CPF363 wrote:In the 1980s, what was the motivation for CP's purchase of MILW? They already had a line to Chicago via the old Soo Line; what was wrong with it? If CP wanted access to Kansas City, couldn't they had considered purchasing the northern portion of the Rock Island instead? Rock Island would have given them access to Kansas City and Omaha from the Twin Cities and Chicago, with the southern end of the Rock Island going to Southern Pacific. Dollars spent on MILW to not only purchase it but also to rebuild it could have been spent to enhance their existing Soo Line trackage along with improvements to the Rock Island as well. The big question: What did CP really gain by getting the MILW?
Firstly, Soo Line Railway, rather than CP Rail System. Though CP held most of the stock, they primarily allowed Soo to do what it needed to do. In fact, I understand that the MILW purchase was one of the driving factors for CP to start exerting more control over the Soo.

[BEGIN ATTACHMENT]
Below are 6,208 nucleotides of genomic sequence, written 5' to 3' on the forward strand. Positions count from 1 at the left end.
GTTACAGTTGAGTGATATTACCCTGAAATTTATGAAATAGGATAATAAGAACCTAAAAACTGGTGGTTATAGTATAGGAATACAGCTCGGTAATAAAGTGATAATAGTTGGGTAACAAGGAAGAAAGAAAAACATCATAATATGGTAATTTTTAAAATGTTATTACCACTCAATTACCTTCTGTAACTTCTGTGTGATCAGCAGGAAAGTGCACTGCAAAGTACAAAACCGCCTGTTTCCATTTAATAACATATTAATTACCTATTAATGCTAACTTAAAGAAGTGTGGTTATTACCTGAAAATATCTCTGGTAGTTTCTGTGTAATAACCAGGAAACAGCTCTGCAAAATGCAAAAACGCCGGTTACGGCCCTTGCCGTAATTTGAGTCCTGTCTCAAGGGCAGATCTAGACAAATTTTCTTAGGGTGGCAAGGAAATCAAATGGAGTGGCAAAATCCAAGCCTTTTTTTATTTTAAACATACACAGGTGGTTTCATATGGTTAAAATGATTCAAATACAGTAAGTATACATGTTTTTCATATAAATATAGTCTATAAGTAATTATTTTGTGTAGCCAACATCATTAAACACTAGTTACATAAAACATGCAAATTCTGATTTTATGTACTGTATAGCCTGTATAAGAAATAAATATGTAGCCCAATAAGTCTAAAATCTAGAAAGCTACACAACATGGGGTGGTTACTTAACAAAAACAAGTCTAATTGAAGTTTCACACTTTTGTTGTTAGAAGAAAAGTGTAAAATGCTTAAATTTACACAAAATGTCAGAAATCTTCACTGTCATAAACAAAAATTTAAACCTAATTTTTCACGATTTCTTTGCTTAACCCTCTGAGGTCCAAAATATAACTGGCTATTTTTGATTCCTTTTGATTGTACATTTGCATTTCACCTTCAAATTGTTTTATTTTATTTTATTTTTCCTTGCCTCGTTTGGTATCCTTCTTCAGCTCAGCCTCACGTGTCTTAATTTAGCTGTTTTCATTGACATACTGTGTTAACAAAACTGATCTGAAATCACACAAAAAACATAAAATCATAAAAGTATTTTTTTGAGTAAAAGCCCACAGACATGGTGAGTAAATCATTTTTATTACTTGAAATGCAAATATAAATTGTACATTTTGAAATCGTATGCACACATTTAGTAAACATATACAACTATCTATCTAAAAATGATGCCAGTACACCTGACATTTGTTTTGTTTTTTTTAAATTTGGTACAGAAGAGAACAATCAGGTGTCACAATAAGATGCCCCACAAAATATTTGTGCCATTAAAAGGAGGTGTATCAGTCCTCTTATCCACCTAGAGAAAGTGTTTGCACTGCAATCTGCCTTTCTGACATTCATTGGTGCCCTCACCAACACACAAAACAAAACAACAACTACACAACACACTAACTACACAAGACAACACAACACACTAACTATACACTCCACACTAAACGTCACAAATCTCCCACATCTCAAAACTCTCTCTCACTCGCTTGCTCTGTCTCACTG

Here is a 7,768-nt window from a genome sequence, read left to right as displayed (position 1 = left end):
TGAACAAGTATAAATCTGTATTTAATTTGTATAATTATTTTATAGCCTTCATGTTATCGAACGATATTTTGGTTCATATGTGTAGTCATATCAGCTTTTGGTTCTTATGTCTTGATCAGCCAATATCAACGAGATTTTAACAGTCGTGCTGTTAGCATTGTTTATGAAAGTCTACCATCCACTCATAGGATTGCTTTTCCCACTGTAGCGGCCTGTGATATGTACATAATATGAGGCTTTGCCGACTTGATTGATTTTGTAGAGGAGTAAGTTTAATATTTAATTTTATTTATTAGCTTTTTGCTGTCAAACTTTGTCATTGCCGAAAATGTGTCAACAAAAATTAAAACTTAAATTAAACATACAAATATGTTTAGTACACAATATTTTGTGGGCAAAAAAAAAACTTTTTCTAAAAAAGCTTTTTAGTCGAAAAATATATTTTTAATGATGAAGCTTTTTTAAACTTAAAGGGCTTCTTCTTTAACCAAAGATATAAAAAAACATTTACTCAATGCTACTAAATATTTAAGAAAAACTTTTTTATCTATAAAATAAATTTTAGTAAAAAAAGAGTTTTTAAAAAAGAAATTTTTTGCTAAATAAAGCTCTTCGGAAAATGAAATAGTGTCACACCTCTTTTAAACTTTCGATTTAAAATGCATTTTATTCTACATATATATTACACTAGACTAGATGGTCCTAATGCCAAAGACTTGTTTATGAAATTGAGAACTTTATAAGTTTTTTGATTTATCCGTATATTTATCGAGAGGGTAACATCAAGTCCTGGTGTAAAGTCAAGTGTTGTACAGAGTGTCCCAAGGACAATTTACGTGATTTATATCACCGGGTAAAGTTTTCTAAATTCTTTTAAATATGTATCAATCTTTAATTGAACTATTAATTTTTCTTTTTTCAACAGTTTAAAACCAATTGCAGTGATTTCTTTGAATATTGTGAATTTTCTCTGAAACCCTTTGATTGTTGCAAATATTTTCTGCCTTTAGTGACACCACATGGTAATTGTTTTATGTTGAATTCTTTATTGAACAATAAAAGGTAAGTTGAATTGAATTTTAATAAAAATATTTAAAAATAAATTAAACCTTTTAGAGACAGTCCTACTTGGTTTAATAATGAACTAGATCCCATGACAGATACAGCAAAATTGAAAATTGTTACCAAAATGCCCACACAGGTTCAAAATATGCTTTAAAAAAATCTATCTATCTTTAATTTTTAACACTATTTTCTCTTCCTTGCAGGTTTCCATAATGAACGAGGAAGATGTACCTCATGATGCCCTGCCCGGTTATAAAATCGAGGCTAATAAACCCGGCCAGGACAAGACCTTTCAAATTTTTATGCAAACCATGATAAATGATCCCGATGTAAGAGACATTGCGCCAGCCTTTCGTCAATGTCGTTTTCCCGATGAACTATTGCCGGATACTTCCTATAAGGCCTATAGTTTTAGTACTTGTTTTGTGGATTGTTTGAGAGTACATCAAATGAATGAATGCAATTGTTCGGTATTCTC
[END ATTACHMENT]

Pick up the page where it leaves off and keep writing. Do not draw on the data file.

The CN, ex-WC, ex-Soo, nee-WC Ry. line to Chicago is the most roundabout line still extant between Chicago and the Twin Cities. That, and the collection of Soo lines in northern Wisconsin had and has a fairly low traffic density, unlike the Milwaukee with plenty of online shippers and a much, much shorter and less heavily-graded line between the two metropolitan areas.
The Soo Line did try to purchase the Spine Line from St. Paul to Kansas City, and IMO that would have put them in a much better position to compete with the UP and BNSF. Less duplicate track to sell, a much more direct path, etc. However, the C&NW won that prize. For whatever reason either the Soo didn't try to gain the parallel C&NW-owned CGW/M&StL route as a condition of the merger, or it was unable to do so - those lines, by themselves or in combination with the MILW system, would have created a relatively direct MSP-KC line.
MILW's purchase gained Soo a line with more potential earnings per mile than their Lake State Transportation Division, as well as a much more direct and better-graded path to Chicago from the Pacific Northwest. It also forestalled a MILW purchase by the Grand Trunk Western, in other words CN, and kept their Iron Lariat from encircling Lake Superior for another twenty years.